When paying rent eats up half your paycheck, it makes sense to be on the prowl for bargains.
Snagging name-brand merchandise at a discount is about to get a whole lot easier for cash-strapped New York City residents, when Staten Island's Empire Outlets opens late next year.
Home to stores including Nordstrom Rack and Banana Republic Factory, the $360 million outlet mall is the latest play to capture spending from thrifty shoppers living in NYC's five boroughs—despite the challenge of squeezing traditionally large-format off-price stores into tiny spaces.
And only a 25-minute ferry ride from downtown Manhattan, Empire Outlets will offer the largest concentration of discount shops in New York City, whose consumers currently have to take a long trek outside the city to visit one of the popular outlet malls.
"Typically these outlet centers are located out in the middle of some prairie field," said Joseph Ferrara, a principal at BFC Partners, which is spearheading the project. "For us, the location is unparalleled."
As department and specialty stores struggle to achieve sales growth, off-price retailers have blown past the competition. Macy's sales in the most recent quarter fell 0.7 percent, while T.J. Maxx and Marshalls parent company TJX saw its revenue increase 6 percent.
In an attempt to replicate this sales growth, a slew of conventional retailers have jumped on the off-price bandwagon, with many stores slated to open in the New York City area.
In May, Macy's said it would test its discount "Macy's Backstage" stores in four New York locations, including one in Brooklyn and another in Queens. It expanded this pilot to six planned locations on Monday, including one in the Bronx. And this fall, the company's high-end Bloomingdale's store will open its first New York City outlet location on Manhattan's Upper West Side.
Developers have responded to the demand. While new retail construction has ticked only slightly higher the past two years, much of the new building has occurred in the outlet space.
According to Value Retail News, part of the International Council of Shopping Centers trade organization, 14 outlet malls opened in the U.S. last year, and another three have opened in 2015. By the end of the year, eight more will have launched, part of a trend VRN director Linda Humphers predicts will lead to about 10 openings each year for the "foreseeable future."
As more of these discount centers pop up, they're also getting closer to cities. That's a big change from when outlet malls first started gaining steam in the U.S., and retailers were concerned that their lower-price stores would cannibalize sales at their full-price formats.
When shops at these centers are done properly, however—meaning their product doesn't overlap with the merchandise at the retailer's traditional locations—that hasn't been the case.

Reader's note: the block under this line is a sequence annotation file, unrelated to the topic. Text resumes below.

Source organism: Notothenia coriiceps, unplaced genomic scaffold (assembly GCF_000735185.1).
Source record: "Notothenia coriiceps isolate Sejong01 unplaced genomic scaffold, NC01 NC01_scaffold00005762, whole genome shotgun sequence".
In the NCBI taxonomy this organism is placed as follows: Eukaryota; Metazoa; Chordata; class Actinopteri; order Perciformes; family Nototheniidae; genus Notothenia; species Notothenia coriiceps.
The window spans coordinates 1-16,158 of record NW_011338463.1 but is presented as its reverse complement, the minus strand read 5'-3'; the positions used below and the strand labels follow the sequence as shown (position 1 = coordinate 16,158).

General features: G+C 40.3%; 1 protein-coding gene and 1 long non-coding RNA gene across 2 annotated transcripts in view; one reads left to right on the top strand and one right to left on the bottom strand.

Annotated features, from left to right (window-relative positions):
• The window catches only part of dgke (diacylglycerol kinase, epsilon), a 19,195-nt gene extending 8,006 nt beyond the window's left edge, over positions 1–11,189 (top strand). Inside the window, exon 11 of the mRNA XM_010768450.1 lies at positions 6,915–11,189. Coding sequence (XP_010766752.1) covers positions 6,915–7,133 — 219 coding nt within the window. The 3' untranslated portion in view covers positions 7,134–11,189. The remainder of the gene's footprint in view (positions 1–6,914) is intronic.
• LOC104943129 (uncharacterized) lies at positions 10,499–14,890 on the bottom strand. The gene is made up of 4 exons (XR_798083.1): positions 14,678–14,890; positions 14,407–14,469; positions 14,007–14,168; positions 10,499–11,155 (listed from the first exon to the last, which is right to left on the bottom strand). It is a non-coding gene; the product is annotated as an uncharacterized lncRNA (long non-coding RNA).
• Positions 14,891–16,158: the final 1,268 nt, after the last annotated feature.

"For a retailer to have success in outlet you really have to have a clearly defined strategy versus the mothership," said Farla Efros, president at HRC Advisory. "It's when they start to cross that you run into problems."
As for the Empire Outlets, BFC has so far leased about 40 percent of its 350,000 square feet of retail space. But playing off the idea that outlet malls double as tourist magnets, the property will offer more than just shopping. It will also include a 40,000-square-foot food and beverage deck with views of the New York City skyline.
Restaurant and bar space—all of which will be open until at least 2 a.m.—will include a branch of Las Vegas dumpling and noodle house Yong Kang Street. And for people who want to make a night of it, the property will house a to-be-announced boutique hotel.
Empire Outlets is also partnering with Bags, a TSA-compliant luggage check-in service that will transport travelers' checked bags—and new purchases—directly to their airplane.
Combined with the site's neighboring stadium for the minor league Staten Island Yankees, and a forthcoming 60-story observation wheel that's expected to attract more than 4 million visitors each year, Ferrara said the revitalized borough will give the 22 million-plus passengers who ride the Staten Island Ferry each year a reason to stick around.
He predicts the center will draw an additional 10 million new visitors to the island annually.
"Three million tourists a year use the Staten Island Ferry. The majority of those people turn around and go back," he said. "There [weren't] any offerings ... on the Staten Island side."
Despite the rapid growth of outlet centers, some industry experts have expressed caution that as rents rise, they may not be a profitable long-term solution for retailers. HRC's Efros said that while those concerns are valid, she hasn't yet seen evidence of this.
For Empire's part, though the center is located closer to the city than some of its competitors, its rents still come in at a discount to stores in lower Manhattan, where average ground-floor asking rents are $394 a square foot, according to Cushman & Wakefield.
"That's a pretty compelling reason to have someone open their shop at our center," Ferrara said.